Florian Weber ‘Lucent Waters’ CD (ECM) 3/5

If the surname is familiar, then the musical lineage is not quite what it seems. Florian Weber was born in 1977 to classical music practitioner parents (his father, Rainer, a music professor and his mother, Elke, an opera singer) and there is no obvious or immediate connection at all with Eberhard Weber. In his early twenties, Florian received a scholarship to attend Berklee College of Music in Boston. While there he studied with both Paul Bley and Joanne Brackeen, even if, to these ears at least, Weber’s classical influences permeate the new album from start to finish. Once back in Germany, Weber worked under John Taylor in Cologne, and also Richie Beirach and Lee Konitz in New York. An impressive roster of musicians to say the least. Along with American bassist Jeff Denson and Israeli drummer, Ziv Ravitz, Weber co-founded Trio Minsrah (the Hebrew term for ‘prism’) and thereafter worked with Lee Konitz in 2006. Further recordings followed including on Enja, but this new recording is Weber’s second recording for ECM.

The all original compositions are performed by a new trio comprising Ralph Alessi on trumpet, Linda May Han Oh on double bass and Nasheet Watts on drums and was recorded at La Buissonne in September 2017. Several pieces make reference to water and both the simplicity of style of the melody on, ‘From Cousteau’s point of view’ and the way in which the title itself is constructed are, perhaps, collectively a subtle nod to EST and their epic, ‘Gregarin’s point of view’. Here, a pretty minimalist piano riff is repeated until Ralph Alessi takes control on this mournful piece. There is something of a contemporary classical feel to, ‘Melody of a waterfall’, where the sheer beauty of the recording sounds results in every single piano key being heard with distinctive clarity. A delicate Romantic classically inspired intro on, ‘Schimmelreiter’, leads into some carefully crafted cymbal work and throughout the harmonious relationship between classical and jazz is emphasized, consistent with the album as a whole. This writer would like a little more variation in the tempo and a less cleaner sound, but it has to be stated in defence of the musicians that the downbeat sound is ideally suited to late night listening. Of all the compositions on offer here, ‘Time horizon’, is the most uptempo, though even then it is relatively restrained in tone and features in the intro a lovely solo passage from Weber. Accompanying the music, the inner sleeve includes individual black and white photos of the musicians.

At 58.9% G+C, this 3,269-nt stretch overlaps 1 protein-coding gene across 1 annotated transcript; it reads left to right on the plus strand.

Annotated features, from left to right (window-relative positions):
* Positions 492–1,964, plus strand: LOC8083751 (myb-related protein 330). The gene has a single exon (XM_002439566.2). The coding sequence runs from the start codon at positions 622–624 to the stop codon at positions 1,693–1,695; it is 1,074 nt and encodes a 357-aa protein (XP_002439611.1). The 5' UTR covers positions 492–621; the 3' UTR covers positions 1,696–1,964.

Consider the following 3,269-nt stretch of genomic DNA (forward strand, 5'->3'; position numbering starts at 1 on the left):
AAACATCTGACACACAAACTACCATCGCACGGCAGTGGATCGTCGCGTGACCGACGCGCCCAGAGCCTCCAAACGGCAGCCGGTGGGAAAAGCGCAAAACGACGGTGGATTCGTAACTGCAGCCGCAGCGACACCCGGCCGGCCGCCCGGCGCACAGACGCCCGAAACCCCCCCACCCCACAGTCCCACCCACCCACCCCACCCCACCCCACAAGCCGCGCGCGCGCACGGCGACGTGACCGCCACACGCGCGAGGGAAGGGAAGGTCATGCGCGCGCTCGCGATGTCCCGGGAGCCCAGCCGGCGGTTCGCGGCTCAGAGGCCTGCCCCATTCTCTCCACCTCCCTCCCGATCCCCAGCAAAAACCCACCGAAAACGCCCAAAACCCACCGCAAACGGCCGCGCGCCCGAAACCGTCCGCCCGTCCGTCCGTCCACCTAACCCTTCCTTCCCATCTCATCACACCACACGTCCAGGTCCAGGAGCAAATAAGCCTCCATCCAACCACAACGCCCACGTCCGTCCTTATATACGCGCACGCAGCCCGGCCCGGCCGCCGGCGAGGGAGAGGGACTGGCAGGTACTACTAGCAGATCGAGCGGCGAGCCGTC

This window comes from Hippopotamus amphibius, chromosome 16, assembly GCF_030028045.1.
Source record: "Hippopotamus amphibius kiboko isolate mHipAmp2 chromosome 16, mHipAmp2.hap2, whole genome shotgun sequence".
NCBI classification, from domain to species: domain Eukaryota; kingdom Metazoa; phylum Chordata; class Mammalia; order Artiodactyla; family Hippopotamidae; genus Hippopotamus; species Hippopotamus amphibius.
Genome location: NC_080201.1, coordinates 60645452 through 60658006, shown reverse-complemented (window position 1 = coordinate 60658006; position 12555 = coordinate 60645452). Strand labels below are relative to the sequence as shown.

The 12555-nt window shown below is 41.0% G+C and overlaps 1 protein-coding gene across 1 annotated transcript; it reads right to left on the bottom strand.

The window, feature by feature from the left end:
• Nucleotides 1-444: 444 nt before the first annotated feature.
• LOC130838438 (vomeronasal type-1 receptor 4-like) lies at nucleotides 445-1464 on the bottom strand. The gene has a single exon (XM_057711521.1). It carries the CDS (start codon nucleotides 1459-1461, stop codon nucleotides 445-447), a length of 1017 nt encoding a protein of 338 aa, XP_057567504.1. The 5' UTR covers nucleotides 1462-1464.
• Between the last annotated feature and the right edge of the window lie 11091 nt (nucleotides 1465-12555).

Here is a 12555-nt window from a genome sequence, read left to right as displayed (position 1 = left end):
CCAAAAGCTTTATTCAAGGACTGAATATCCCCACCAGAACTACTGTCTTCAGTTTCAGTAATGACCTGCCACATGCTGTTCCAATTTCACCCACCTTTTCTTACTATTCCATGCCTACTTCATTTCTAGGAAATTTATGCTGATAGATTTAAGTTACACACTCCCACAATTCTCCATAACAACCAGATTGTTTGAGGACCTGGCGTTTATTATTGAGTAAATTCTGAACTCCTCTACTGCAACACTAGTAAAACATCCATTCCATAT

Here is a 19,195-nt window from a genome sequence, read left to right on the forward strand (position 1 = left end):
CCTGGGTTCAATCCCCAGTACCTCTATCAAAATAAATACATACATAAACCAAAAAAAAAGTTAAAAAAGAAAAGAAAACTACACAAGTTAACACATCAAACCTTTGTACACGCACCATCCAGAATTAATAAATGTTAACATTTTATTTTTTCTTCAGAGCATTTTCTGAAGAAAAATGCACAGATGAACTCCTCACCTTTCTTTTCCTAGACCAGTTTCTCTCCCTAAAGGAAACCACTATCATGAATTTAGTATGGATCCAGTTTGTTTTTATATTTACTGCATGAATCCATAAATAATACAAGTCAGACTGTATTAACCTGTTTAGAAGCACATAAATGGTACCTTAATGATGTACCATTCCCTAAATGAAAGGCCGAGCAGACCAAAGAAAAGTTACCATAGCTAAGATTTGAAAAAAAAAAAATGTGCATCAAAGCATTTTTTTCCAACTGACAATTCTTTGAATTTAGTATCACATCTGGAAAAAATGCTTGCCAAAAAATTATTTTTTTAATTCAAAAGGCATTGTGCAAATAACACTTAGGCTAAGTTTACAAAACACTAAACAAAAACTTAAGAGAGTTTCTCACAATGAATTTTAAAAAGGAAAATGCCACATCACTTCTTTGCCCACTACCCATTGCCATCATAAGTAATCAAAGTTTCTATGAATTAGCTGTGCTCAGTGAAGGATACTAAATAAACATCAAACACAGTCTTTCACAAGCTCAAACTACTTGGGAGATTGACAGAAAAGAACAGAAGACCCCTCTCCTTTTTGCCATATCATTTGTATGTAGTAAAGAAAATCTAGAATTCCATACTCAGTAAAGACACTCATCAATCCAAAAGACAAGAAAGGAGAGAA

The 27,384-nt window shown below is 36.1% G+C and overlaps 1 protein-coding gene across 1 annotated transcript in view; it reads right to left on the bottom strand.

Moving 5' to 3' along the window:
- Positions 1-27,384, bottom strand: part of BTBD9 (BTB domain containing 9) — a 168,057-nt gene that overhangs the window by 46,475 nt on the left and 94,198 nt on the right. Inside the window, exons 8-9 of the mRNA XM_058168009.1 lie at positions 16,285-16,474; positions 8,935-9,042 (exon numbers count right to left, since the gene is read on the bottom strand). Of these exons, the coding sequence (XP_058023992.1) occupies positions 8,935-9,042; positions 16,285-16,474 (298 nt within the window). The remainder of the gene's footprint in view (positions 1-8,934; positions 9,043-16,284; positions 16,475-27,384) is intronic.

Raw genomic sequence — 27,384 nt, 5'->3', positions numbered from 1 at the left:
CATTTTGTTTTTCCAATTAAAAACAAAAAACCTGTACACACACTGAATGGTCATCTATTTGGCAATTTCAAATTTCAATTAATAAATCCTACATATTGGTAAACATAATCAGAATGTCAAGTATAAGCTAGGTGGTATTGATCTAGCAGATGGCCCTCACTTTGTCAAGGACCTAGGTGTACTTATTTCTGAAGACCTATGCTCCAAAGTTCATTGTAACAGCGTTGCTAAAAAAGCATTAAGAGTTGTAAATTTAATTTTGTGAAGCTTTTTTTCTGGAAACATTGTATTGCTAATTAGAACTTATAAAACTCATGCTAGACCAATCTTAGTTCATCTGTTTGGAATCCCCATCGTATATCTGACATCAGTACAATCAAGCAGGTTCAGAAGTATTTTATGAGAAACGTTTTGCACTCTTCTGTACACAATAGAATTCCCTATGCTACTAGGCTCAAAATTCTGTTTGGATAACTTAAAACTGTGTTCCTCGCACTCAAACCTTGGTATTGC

Tim Stenhouse